Conventional Games

I stood by the dusty school window sharpening a new box of pencils as my cooperating teacher went into another classroom to gather more supplies. I focused my attention on the raindrops sliding down the windowpane, trying to breathe steadily as to avoid teardrops sliding down my cheeks. As I shoved each new pencil into the sharpener I could feel the sadness and anxiety bubbling up inside me. The sky could cry openly and honestly, yet I had to keep my professional composure even with an inner storm brewing. I became so jealous of the sky. I wanted so desperately to cry out ‘I don’t want to do this!’ and run right out of that school. My lifeless expression masked an internal panic attack. I felt like I was in prison as I looked through that dusty window. My mind was racing, scanning each page of my life to see what I had done to get myself in this position of such anguish and despair. Questions began crowding the outermost limits of my brain seeming to reach my forehead. The relentless pounding caused a huge headache behind my eyes leaving my face hot. ‘What have I done? What have I done?’; a continuous loop played in the background of this twisted mental circus.. but I just kept robotically sharpening. The pressure was rising allowing the warm, salty water to reach the flood gates I was fiercely trying to keep closed. A few stray droplets escaped from the corners of my eyes and I quickly wiped them away as my cooperating teacher sauntered back into the room. I planned to say my cat died if she were to notice the evidence of my brief emotional breakdown.

What was I doing? I had gone to school for seven semesters knowing this day was going to come, so why was I experiencing such a huge shock to my system? It’s because I felt like a fake. All of the skills I learned performing on stage my whole life perfectly translated into a classroom setting, especially with art. I was putting on a show, a great show nonetheless, but only an act. My ability to improvise through class presentations, interviews, and in front of a classroom of kids was so amazing it scared me. My theatrical foundation allowed me to be thrown into the spotlight without a twinge of nerves and seemed to be the best way to prepare for these dreadful real world interviews. My expressiveness and bubbly personality, my thoughtful responses, my composure and style… I was playing a part. And I played it very well.

Role: College grad looking to teach elementary art in a public school. Sweet natured, funny, smart, passionate. Must be no taller than 5’2”, brown hair, brown eyes. Conservatively dressed.

Audition Location: Public School

Audition Time: TBD

All the emails I received just seemed to look like this, like the part was written just for me. So I studied the script. My answers were calculated and well rehearsed. While I was thriving in these interviews and feeling a stronger sense of the security I was molded to hope for, it was never more than a placeholder for something much deeper I had been ignoring. I tightly clung to these conventional ties even as Scott and I planned our move to New York. I applied for every school I could even though my main goal was to become a musician. It didn’t make sense. This was my chance to live the indie musician life I fantasied about, yet my decisions were still based off my traditional, old fashioned compass. My heart and mind had completely separate agendas, although my rational driven brain always had the upper hand. A future war between the two was inevitable.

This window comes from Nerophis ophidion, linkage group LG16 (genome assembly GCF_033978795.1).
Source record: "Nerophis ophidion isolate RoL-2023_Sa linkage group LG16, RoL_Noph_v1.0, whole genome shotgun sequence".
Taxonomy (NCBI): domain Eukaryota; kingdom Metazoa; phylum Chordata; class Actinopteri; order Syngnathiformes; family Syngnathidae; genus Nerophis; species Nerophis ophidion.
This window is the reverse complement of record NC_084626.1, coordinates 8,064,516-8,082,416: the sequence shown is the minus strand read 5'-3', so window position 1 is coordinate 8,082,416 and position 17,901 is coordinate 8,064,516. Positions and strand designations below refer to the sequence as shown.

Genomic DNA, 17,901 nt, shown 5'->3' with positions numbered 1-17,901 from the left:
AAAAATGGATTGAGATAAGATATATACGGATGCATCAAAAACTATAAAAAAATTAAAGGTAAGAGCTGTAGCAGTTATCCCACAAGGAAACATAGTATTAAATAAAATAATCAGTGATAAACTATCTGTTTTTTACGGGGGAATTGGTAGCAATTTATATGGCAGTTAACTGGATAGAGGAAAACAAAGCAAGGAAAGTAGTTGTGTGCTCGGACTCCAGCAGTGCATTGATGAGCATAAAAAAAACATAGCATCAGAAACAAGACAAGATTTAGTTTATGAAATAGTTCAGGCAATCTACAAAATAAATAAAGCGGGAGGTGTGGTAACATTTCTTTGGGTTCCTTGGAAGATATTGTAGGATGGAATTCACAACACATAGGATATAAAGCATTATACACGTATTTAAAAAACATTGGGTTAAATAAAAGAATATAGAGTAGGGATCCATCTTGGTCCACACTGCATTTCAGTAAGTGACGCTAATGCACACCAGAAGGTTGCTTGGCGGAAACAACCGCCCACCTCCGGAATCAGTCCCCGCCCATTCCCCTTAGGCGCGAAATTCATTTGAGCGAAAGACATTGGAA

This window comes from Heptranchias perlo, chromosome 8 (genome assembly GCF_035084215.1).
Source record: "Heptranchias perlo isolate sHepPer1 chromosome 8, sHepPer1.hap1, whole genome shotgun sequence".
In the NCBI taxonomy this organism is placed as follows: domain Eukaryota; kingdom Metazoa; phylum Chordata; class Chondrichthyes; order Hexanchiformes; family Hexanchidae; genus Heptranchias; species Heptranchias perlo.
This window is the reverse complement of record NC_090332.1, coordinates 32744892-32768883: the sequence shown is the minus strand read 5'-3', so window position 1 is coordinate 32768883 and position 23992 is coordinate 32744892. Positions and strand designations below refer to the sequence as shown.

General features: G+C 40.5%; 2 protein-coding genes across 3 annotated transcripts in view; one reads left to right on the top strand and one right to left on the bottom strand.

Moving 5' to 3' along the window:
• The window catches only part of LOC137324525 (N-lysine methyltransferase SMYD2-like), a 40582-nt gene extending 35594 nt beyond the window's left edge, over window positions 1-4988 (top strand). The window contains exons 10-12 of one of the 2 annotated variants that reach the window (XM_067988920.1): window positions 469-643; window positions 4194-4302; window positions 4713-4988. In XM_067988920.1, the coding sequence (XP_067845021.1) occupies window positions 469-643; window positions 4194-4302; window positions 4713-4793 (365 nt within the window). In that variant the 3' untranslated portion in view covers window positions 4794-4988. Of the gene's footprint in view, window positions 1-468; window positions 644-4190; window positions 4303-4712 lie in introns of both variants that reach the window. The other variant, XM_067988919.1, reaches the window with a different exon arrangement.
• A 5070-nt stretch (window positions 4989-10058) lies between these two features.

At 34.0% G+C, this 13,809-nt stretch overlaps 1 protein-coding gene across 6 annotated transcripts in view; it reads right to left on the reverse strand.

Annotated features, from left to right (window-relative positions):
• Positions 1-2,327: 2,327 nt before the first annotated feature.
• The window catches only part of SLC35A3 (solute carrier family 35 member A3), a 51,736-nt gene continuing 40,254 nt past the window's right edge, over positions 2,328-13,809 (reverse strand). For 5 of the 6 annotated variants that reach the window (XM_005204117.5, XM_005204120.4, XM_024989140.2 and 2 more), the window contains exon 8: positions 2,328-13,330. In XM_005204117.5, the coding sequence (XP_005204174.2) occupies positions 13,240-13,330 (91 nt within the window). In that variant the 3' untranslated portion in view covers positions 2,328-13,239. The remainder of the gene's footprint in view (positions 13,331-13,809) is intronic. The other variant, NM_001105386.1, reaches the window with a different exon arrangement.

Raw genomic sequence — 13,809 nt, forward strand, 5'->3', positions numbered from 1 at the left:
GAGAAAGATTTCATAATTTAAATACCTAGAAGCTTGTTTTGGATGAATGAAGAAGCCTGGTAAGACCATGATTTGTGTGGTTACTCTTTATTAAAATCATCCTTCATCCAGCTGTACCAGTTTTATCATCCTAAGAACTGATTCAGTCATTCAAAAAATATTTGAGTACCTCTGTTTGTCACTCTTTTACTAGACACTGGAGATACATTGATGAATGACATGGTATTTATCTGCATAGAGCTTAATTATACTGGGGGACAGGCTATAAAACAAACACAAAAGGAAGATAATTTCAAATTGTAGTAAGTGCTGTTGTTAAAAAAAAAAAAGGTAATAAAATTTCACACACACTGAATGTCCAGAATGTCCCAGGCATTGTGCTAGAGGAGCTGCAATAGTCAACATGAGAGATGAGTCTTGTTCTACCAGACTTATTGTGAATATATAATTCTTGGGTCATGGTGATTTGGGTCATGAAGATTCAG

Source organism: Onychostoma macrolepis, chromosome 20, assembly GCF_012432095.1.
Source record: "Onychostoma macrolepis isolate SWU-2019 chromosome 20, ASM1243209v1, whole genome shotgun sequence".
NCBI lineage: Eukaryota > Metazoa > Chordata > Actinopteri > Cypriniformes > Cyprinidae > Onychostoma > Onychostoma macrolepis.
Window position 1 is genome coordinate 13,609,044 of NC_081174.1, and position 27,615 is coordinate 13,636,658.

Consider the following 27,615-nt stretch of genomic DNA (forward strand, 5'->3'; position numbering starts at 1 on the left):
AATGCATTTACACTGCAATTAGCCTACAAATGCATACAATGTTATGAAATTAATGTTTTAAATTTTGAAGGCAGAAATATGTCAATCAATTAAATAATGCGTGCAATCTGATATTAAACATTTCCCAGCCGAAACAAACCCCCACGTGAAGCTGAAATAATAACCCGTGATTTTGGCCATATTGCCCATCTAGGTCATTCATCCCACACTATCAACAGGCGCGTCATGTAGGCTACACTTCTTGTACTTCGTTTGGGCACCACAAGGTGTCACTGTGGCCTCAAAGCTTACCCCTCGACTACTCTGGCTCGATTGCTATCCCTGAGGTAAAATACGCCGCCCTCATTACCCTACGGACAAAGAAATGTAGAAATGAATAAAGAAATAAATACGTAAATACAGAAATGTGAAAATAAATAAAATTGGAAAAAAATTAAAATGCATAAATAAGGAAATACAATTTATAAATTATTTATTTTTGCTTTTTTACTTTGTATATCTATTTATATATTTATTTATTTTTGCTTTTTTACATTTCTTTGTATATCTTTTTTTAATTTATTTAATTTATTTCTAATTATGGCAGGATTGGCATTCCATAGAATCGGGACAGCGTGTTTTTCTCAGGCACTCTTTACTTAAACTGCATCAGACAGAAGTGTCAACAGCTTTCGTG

Eventually, after continuously making safe, responsible career choices, I realized I could not become this perfect teacher trophy I was suppose to be, even though that life came easier to me. I could not let myself be sheltered by this safety blanket fabricated by these lies I was telling myself. However, one comforting thing did come from this realization: knowing I could live the life of a school teacher made it much easier for me to leave it behind. For now. I can’t speak to how I’ll feel in the future, but handing my boss a letter of resignation felt so incredible. It was like I had the power to remove the shackles that I put on myself in the first place. I was detaching myself from the idea of who I was suppose to be and finally allowing myself to discover who I actually was. I didn’t really know yet… But once the puzzle of myself was taken a part, I could look at all the individual pieces and put it back together the way I wanted it to be. There may not be a straight edge and there may be pieces missing or bent, but I wasn’t striving for perfection anymore. I desperately desired something raw and true. My finished puzzle would be beautiful in its imperfections.

You never seemed to mind when I would fake my own design, you found it quite amusing

I could play just about any part I memorized the lines by heart by my own choosing

Stashed away my negative impressions under animate expressions, exhausting all my dials

And of course I’d land the job the next day, go through the motions, get paid all with plastic smiles


And it took some time to get myself aligned

‘Cuz I never ever felt this before


I drew my own conclusions based of fictional illusions time and time again

Just keeping myself in a bubble, too scared to turn my eyes to trouble..trouble

So you’d offer up solutions trying to quiet the noise pollution in my head

But I’m way too tired to hear it, let me finish up my beer and put myself to bed


And tonight I’ll dream of something in between

‘Cuz I never ever felt this before

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